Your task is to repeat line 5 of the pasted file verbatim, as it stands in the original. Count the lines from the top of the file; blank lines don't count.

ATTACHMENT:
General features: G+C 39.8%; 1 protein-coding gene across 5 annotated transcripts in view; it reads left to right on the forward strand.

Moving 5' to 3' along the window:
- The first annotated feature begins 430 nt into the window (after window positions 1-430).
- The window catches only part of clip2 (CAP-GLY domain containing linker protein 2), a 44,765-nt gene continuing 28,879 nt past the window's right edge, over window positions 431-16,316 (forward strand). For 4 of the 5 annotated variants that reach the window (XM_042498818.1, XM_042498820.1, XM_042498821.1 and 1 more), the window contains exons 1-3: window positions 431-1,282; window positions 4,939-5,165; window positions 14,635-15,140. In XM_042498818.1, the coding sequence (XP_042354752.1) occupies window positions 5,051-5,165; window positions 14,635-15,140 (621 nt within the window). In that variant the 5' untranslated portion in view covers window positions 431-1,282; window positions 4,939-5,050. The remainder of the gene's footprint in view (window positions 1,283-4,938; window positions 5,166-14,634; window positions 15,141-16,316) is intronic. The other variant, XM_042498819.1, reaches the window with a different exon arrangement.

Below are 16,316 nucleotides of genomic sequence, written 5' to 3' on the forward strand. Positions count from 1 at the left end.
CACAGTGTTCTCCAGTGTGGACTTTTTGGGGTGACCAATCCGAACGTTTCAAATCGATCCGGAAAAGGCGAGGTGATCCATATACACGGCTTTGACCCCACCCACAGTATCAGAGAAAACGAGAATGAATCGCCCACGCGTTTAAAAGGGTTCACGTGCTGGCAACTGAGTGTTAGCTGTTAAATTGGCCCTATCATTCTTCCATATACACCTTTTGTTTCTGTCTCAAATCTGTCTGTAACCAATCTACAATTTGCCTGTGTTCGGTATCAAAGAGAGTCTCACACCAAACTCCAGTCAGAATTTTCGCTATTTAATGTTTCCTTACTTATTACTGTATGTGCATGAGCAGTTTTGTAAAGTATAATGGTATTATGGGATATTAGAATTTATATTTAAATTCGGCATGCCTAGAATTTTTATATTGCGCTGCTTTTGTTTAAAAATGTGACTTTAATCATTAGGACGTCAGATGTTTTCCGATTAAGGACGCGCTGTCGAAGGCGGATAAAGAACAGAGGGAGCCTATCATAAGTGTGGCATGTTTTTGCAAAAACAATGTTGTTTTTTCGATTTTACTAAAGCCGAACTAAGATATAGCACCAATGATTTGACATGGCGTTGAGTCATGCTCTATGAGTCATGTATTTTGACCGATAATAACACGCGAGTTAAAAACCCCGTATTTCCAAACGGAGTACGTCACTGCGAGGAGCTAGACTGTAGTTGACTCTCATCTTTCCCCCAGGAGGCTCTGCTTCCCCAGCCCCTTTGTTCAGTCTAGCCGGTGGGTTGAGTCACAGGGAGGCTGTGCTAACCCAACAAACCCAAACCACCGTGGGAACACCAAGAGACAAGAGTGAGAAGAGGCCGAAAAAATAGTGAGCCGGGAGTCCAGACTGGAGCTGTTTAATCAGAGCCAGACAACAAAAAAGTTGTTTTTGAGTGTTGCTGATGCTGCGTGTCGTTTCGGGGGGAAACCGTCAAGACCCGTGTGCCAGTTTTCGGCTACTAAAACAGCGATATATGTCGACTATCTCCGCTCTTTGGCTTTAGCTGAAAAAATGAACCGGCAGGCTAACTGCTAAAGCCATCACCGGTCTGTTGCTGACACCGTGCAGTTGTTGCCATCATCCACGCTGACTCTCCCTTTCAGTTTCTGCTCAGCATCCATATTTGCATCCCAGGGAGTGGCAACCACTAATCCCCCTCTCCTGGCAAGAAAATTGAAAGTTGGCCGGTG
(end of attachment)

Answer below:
Below are 16,316 nucleotides of genomic sequence, written 5' to 3' on the forward strand. Positions count from 1 at the left end.